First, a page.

A few days ago I went to get gas for my car. As I pulled up to the station, I saw that the pump that I always go to was occupied. I caught myself being slightly miffed at this guy who was “in my spot.” Holy moly. I had actually laid an emotional claim to a gas pump. I pulled in to the one behind “my spot” and prayed, “Please, God, let this be rock bottom!”

I am aware of how insane this is—but awareness is not the same thing as a desire to change. All too often, we lay emotional claim to things that really don’t belong to us. We get angry about things that, frankly, we have no right to be angry about; we believe that we should have a say in the choices that other people make when we really don’t; we claim ownership of other people’s feelings and baggage when all it does is weigh us down. We accept blame for other people’s actions and let it be twisted into shame and self-hate. We judge, when that is an action that belongs only to God.

We can be very ridiculous in our assumptions of what we are entitled to. My chair and gas pump are outrageous examples of this. But some of the things we claim as our own can be very damaging to ourselves and others.

What are some of the things that you try to own that don’t belong to you? What effect do your actions have on yourself, the other and your relationship? How can you become free of the burdens of taking what doesn’t belong to you?


Jen Schlameuss-Perry

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November 16, 2014 – Thirty Third Sunday in Ordinary Time

Dear Parish Family,

Last week brought with it some new financial challenges for the Parish.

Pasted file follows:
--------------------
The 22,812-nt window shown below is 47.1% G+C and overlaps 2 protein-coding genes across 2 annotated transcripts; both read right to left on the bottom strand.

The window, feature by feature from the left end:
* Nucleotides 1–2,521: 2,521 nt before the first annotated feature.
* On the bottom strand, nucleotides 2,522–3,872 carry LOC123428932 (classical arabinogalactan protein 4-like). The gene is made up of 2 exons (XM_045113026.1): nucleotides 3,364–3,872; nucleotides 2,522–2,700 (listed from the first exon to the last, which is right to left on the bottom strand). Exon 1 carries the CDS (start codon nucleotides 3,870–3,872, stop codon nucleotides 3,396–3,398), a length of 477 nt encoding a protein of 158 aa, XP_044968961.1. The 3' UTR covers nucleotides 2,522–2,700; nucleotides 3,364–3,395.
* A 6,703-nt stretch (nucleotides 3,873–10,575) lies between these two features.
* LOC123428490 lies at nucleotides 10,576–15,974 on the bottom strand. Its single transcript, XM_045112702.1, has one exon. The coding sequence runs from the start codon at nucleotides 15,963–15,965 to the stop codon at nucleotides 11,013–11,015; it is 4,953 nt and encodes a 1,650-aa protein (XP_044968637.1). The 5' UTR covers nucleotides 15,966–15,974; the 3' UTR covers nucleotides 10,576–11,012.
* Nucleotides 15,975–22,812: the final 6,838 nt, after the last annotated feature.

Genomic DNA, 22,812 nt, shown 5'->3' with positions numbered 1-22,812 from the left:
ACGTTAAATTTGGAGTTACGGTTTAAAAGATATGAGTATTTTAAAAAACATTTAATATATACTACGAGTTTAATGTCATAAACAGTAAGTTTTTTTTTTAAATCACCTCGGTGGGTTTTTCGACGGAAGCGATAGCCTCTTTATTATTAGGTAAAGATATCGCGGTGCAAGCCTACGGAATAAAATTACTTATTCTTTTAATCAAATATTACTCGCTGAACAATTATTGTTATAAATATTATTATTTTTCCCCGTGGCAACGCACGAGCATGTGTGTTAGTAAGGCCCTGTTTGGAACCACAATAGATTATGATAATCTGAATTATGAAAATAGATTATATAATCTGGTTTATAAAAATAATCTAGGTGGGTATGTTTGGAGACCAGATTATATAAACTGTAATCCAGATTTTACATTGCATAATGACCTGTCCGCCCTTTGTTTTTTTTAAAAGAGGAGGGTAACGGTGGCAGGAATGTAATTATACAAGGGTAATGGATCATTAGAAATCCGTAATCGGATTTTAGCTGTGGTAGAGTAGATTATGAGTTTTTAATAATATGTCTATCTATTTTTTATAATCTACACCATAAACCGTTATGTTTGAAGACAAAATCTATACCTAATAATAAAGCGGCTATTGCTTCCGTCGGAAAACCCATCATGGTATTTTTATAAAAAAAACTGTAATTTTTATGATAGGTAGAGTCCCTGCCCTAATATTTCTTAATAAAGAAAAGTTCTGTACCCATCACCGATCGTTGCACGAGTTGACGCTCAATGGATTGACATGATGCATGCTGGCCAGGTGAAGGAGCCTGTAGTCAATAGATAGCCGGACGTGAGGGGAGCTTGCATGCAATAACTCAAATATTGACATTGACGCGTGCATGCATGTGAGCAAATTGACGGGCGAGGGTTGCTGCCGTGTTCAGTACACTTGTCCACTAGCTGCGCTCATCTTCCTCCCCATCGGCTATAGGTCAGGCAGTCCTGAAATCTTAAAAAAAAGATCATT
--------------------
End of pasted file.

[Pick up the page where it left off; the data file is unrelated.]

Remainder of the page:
Our Well Pump stopped working.

When attempting to extract the pump it broke loose and sunk into the well. The pipe was then removed which revealed PVC pipe was used and the well pump had melted into the side of the pipe. The bottom line is we now need a new well and our well is 250 feet deep. This is going to be a huge expense we cannot afford at this time.

Gym, B-wing, atrium and storage room roofs have to be replaced.

Ms. O’Connor called to let me know the roofs in the B wing of the school and the gym were leaking badly; an understatement. I walked over to the school to find it raining in the gym, B wing, atrium and one of the storage rooms. The storage room beams and ceiling were also rotted. This is going to be a huge expense in the hundreds of thousands of dollars. Again we do not have re sources to cover these expenses.

Loan default.

After the roof and well bad news we received MORE bad news informing us that the Parish was in default of one of the three loans on the New Church. In accord with the terms of the loan, pay-ment was due in full. Not having funds to pay off the loan, we fell into default. We were prepared to make our payment but there was no way we could pay off the loan. The terms were renegotiat-ed and the loan was extended another 5 years, however we incurred penalties, fees and interest.

Necessary repairs to the Old Church to convert it from empty space to a safe and useable Parish Hall.

Restoration and conversion of the old Church building space into a usable Parish Center are al-ready in motion and long overdue.